As if Apple's share of the online music world wasn't big enough, financial research firm NPD Group is reporting that iTunes is now responsible for 66.2% of the market for online music purchases. That's up from 63.2% earlier in the year, despite intense competition from Amazon, which is way behind in second place at 13.3%. Remarkably enough, Amazon also saw growth this year, raising its share from around 11% earlier in 2010.
The online retailer has been promoting "daily deal" albums that are priced much lower than the same music on the iTunes store, actually selling many of the albums below cost in order to attract new customers. Amazon has also been doing a monthly promotion of 100 albums for $5, which is done with the cooperation of record labels and artists. Despite such aggressive action, the company has yet to make a visible dent in Apple's dominance of the online music market.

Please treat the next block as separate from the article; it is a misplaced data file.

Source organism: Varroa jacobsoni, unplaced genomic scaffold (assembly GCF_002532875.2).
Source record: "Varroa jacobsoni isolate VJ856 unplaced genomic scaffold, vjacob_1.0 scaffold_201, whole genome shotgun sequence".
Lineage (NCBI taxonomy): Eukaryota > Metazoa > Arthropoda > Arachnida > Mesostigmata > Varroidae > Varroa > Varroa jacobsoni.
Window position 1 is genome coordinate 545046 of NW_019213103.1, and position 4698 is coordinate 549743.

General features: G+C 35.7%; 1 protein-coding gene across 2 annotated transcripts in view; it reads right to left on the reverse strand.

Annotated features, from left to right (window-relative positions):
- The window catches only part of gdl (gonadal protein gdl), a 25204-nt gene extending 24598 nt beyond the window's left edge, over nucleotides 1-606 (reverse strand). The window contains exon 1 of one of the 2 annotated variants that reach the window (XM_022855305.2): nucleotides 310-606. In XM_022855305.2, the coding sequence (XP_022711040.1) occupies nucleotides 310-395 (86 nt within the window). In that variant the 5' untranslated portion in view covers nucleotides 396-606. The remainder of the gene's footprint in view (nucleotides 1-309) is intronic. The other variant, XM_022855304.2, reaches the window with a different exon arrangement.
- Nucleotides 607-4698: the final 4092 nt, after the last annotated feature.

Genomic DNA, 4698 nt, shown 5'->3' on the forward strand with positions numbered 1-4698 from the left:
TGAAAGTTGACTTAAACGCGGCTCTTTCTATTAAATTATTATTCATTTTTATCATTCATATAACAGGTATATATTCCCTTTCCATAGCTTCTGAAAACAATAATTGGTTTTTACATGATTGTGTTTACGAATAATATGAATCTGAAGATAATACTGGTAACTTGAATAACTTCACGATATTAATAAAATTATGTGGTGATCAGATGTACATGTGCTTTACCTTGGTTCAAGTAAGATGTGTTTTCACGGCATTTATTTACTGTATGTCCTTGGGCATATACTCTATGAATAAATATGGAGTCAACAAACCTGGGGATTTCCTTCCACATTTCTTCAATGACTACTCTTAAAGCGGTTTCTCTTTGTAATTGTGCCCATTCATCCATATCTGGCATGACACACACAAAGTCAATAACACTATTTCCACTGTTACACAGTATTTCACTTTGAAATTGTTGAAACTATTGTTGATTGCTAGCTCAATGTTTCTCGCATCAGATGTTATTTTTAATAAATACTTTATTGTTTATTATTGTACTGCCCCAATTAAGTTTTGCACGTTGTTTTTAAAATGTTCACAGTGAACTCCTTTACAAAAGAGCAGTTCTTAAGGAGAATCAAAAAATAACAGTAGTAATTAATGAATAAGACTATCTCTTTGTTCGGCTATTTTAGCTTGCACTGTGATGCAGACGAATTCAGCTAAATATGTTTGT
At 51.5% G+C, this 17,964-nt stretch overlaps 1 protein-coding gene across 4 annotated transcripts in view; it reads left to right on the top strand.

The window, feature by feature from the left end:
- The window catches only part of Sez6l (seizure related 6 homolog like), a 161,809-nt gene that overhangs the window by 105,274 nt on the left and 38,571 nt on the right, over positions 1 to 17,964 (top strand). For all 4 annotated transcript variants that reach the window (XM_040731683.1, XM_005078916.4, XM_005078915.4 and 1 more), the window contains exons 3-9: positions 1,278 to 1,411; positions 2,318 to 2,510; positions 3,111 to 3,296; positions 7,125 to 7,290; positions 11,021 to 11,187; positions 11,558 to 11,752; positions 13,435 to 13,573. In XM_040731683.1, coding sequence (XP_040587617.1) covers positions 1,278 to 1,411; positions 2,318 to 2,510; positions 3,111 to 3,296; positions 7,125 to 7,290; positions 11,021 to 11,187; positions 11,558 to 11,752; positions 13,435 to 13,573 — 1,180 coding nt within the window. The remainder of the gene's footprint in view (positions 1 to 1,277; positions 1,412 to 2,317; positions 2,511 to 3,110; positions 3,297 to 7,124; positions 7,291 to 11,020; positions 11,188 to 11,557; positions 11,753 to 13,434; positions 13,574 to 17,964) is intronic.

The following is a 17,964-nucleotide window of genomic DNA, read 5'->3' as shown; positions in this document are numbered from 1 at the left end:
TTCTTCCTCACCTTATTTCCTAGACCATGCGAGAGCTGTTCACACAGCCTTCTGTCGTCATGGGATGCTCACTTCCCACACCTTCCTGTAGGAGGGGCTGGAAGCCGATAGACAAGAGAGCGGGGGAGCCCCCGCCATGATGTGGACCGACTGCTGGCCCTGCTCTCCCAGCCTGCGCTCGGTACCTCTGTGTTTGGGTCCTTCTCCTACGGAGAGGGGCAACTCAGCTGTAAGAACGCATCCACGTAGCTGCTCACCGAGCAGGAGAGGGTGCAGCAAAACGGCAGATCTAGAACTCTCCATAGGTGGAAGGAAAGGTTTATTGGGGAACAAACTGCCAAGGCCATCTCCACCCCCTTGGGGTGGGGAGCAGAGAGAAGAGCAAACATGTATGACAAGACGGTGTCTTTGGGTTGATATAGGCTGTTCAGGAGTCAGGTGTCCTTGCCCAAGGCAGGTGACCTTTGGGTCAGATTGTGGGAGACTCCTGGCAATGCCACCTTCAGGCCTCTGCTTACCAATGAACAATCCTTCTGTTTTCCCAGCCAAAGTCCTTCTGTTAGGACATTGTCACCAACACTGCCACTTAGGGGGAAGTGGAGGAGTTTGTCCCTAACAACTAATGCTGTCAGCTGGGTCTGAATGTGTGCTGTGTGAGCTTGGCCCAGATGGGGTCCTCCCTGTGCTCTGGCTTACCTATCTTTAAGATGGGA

According to an article in today's Wall Street Journal, digital album sales have grown rapidly in an industry where CD sales are plummeting and sales of digital single-song downloads are stalling. Apple's album prices are generally higher than those on the Amazon music store, resulting in higher revenues. Amazon's promotion of their online music store has taken the back seat to advertising for the company's Kindle ebook reader, so it will be interesting to see if they decide to actively promote their music business in the future.